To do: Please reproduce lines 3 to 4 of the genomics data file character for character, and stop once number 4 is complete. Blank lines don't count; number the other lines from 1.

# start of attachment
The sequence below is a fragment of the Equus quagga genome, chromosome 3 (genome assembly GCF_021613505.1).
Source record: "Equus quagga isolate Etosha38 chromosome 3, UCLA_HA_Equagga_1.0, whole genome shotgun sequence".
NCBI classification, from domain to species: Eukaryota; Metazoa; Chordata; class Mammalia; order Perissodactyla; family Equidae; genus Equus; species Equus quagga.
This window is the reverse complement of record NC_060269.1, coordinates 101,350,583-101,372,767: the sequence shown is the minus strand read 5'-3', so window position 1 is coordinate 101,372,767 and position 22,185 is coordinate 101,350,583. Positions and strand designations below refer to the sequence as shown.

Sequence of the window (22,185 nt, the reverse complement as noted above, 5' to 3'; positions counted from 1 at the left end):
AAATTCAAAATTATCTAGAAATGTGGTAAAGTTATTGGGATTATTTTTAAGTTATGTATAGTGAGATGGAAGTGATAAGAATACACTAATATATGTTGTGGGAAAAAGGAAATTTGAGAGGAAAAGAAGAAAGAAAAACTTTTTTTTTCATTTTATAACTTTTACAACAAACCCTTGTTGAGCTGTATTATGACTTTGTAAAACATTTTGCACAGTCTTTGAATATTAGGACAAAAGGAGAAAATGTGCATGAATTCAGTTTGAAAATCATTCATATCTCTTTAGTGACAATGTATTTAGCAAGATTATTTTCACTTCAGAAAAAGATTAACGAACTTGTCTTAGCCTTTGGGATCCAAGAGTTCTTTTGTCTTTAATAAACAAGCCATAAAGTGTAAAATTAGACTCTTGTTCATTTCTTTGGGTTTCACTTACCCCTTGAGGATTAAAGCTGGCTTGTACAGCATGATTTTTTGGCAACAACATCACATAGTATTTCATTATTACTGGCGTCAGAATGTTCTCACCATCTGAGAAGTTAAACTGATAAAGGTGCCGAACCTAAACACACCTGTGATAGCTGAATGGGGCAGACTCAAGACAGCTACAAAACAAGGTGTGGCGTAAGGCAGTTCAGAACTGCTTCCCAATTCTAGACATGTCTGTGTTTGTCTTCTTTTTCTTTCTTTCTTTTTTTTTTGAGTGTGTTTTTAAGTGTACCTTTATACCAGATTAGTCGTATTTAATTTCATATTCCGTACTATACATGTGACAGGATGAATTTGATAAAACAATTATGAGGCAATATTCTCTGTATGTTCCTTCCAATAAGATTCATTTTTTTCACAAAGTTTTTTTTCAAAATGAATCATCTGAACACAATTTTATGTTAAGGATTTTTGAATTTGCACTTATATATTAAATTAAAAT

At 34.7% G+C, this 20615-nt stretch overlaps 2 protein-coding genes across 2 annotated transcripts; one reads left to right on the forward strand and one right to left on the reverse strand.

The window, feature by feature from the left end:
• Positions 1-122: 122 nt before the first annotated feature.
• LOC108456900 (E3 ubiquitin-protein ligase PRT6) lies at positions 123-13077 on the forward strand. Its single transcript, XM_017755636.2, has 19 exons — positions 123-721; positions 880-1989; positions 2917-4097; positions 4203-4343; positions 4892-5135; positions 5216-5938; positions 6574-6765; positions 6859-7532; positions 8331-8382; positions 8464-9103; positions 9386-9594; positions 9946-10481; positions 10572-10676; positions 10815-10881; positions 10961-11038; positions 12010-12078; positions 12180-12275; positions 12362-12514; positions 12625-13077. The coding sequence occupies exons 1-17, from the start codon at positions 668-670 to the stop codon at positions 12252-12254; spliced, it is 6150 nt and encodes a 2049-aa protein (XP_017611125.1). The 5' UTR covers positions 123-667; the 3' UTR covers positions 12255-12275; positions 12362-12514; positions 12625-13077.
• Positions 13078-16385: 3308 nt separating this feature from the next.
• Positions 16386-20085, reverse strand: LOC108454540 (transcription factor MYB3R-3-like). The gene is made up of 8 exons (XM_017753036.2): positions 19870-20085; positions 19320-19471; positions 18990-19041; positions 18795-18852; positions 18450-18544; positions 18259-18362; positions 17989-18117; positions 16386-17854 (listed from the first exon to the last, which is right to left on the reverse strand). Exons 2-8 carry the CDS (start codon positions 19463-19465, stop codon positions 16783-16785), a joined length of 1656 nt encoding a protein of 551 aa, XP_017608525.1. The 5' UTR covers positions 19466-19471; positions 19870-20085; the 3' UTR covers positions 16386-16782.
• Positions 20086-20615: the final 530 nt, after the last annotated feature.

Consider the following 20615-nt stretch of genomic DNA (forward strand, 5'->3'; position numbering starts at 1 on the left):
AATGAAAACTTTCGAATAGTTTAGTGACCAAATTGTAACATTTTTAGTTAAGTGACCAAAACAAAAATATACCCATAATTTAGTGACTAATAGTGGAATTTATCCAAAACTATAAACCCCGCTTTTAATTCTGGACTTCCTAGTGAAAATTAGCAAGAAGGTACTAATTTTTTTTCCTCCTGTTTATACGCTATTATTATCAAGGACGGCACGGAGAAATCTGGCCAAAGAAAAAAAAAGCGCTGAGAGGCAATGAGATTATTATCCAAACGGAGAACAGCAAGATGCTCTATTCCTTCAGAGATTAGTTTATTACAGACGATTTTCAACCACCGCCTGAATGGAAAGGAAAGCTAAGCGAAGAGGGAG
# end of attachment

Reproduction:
NCBI classification, from domain to species: Eukaryota; Metazoa; Chordata; class Mammalia; order Perissodactyla; family Equidae; genus Equus; species Equus quagga.
This window is the reverse complement of record NC_060269.1, coordinates 101,350,583-101,372,767: the sequence shown is the minus strand read 5'-3', so window position 1 is coordinate 101,372,767 and position 22,185 is coordinate 101,350,583. Positions and strand designations below refer to the sequence as shown.